MAPCO, which is using power broker Dickson Flake to try to win Little Rock City Board approval of a giant gas station/convenience store at the difficult Third and Broadway intersection, has City Director Joan Adcock out distributing a pretty package of MAPCO propaganda to opponents in county government to see if they’ll be soothed by a little landscaping and tweaking of the design and operational plan.
Prosecuting Attorney Larry Jegley, a foe of the plan and the traffic and beer buyers it will attract 24 hours in the midst of places his employees park and work, puts it bluntly: “You can put lipstick on a pig but it is still a pig.”
It remains unbelievable that the city Planning Commission approved this terrible idea over the strong objections of the city’s professional planners. It’s more unbelievable that the man who appointed those commissioners, Strong Mayor Mark Stodola, has been AWOL on the issue of how the rebounding downtown (a massive Robinson Center renovation is about to start two blocks away) will be helped by a B-grade convenience store at an already bad intersection.
The city board today is to set next week’s agenda, including this terrible idea.
A MAPCO sent this letter with other materials to the city board:
Mayor Stodola and Members of the Board of Directors,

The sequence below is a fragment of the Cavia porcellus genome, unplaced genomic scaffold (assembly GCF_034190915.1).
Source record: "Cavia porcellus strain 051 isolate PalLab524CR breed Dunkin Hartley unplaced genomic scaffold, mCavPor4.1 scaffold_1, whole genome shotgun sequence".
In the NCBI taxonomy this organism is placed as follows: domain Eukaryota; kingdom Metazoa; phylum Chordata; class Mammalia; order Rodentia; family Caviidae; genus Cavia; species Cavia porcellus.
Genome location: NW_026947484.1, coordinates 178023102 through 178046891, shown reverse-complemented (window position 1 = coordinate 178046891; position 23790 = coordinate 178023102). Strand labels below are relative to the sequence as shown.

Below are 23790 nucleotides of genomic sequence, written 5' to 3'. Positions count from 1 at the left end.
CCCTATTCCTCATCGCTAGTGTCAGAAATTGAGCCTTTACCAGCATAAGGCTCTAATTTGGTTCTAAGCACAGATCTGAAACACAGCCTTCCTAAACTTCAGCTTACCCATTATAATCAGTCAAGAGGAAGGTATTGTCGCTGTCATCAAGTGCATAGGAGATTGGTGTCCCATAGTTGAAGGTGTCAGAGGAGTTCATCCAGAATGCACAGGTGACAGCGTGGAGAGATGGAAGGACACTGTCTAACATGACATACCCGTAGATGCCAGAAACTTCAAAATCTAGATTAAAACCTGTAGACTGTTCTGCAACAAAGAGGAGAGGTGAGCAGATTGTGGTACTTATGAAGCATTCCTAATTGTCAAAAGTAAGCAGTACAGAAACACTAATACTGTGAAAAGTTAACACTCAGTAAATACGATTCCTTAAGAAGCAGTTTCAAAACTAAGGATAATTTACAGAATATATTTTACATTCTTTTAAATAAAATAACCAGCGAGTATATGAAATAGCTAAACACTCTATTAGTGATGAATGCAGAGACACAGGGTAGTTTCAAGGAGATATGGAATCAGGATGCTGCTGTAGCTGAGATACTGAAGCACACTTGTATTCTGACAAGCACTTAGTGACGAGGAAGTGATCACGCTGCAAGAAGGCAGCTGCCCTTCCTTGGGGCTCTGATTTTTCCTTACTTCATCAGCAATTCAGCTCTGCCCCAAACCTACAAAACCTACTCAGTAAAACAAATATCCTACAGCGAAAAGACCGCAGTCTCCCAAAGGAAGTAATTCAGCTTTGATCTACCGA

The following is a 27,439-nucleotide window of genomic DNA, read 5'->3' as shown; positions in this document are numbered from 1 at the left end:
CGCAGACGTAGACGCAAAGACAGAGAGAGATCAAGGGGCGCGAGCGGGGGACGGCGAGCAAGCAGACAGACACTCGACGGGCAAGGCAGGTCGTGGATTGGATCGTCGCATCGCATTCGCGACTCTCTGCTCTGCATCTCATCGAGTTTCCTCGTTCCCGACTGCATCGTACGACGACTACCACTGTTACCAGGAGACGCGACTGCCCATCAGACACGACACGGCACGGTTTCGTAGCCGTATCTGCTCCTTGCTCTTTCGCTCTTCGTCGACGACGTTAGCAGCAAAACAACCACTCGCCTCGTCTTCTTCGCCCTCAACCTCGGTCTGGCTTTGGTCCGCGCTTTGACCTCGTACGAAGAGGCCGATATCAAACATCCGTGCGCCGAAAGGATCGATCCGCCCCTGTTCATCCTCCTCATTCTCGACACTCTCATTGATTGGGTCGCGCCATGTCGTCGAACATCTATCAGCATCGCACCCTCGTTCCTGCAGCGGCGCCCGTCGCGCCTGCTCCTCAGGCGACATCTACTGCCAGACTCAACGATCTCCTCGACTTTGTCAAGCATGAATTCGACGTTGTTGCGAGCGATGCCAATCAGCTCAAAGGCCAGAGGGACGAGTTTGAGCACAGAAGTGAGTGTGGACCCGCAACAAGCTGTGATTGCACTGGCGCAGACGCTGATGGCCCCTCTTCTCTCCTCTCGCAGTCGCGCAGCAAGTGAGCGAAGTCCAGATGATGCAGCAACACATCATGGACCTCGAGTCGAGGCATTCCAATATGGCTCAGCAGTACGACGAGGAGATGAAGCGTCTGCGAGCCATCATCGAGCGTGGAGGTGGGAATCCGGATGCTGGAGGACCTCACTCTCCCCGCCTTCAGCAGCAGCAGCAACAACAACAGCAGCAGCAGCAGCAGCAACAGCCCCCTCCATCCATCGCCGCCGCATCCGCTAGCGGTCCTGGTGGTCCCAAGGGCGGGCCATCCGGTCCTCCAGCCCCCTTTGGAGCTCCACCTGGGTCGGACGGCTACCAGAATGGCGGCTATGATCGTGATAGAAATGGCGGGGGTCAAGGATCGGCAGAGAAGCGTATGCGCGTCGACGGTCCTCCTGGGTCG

Attached please find a letter from Joe Whelan (V.P. Strategic Growth) and me addressing many of the concerns brought up during the past several weeks as I interviewed members of the Board and other key officials in the downtown Little Rock area regarding our proposed MAPCO convenience store located at the northwest corner of 3rd & Broadway.
We appreciate the opinions and concerns of all involved and have modified our business model to address as many of them as possible in a way that we believe will alleviate most concerns. It is our sincere belief that our store will be a positive addition to the downtown Little Rock business landscape.
We look forward to seeing everyone at the Board of Directors meeting next Tuesday, July 1 and respectfully ask for your support of our project.
Steve Vanden Noven
Director of Real Estate
If this gets approved, mark their promise of “fresh food” for an underserved downtown. Don’t go looking for any arugula. But I bet you’ll be able to get a 22-ounce Old Milwaukee and a Slim Jim. Says the letter:
We have listened to the community’s concerns and have modified our building and operational plans (within the constraints of our economic model) with the adjustments outlined above.
In other words: What, you expect a gas station to be able to afford to build something nice there?